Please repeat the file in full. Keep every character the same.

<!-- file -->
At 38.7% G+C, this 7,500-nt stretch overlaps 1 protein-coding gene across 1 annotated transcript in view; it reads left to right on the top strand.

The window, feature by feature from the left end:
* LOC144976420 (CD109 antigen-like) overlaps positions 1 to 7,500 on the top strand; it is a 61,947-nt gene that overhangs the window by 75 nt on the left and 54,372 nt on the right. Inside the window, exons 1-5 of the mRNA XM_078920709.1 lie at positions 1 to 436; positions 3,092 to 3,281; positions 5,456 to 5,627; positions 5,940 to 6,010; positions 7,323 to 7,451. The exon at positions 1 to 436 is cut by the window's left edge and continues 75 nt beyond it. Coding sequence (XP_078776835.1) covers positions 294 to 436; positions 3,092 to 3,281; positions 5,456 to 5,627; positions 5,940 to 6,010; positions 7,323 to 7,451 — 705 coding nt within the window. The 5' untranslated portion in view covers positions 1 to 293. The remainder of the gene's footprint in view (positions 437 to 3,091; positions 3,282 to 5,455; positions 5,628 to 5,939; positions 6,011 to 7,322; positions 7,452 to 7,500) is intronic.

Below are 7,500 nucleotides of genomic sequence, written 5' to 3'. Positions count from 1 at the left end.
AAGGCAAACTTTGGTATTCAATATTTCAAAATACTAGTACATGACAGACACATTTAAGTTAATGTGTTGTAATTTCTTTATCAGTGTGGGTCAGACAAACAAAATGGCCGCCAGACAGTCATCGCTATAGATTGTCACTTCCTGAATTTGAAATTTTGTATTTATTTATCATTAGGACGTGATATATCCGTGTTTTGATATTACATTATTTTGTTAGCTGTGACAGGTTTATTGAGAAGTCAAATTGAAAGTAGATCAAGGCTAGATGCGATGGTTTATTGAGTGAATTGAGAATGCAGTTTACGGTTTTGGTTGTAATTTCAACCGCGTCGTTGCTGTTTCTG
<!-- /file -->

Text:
At 38.7% G+C, this 7,500-nt stretch overlaps 1 protein-coding gene across 1 annotated transcript in view; it reads left to right on the top strand.

The window, feature by feature from the left end:
* LOC144976420 (CD109 antigen-like) overlaps positions 1 to 7,500 on the top strand; it is a 61,947-nt gene that overhangs the window by 75 nt on the left and 54,372 nt on the right. Inside the window, exons 1-5 of the mRNA XM_078920709.1 lie at positions 1 to 436; positions 3,092 to 3,281; positions 5,456 to 5,627; positions 5,940 to 6,010; positions 7,323 to 7,451. The exon at positions 1 to 436 is cut by the window's left edge and continues 75 nt beyond it. Coding sequence (XP_078776835.1) covers positions 294 to 436; positions 3,092 to 3,281; positions 5,456 to 5,627; positions 5,940 to 6,010; positions 7,323 to 7,451 — 705 coding nt within the window. The 5' untranslated portion in view covers positions 1 to 293. The remainder of the gene's footprint in view (positions 437 to 3,091; positions 3,282 to 5,455; positions 5,628 to 5,939; positions 6,011 to 7,322; positions 7,452 to 7,500) is intronic.

Below are 7,500 nucleotides of genomic sequence, written 5' to 3'. Positions count from 1 at the left end.
AAGGCAAACTTTGGTATTCAATATTTCAAAATACTAGTACATGACAGACACATTTAAGTTAATGTGTTGTAATTTCTTTATCAGTGTGGGTCAGACAAACAAAATGGCCGCCAGACAGTCATCGCTATAGATTGTCACTTCCTGAATTTGAAATTTTGTATTTATTTATCATTAGGACGTGATATATCCGTGTTTTGATATTACATTATTTTGTTAGCTGTGACAGGTTTATTGAGAAGTCAAATTGAAAGTAGATCAAGGCTAGATGCGATGGTTTATTGAGTGAATTGAGAATGCAGTTTACGGTTTTGGTTGTAATTTCAACCGCGTCGTTGCTGTTTCTG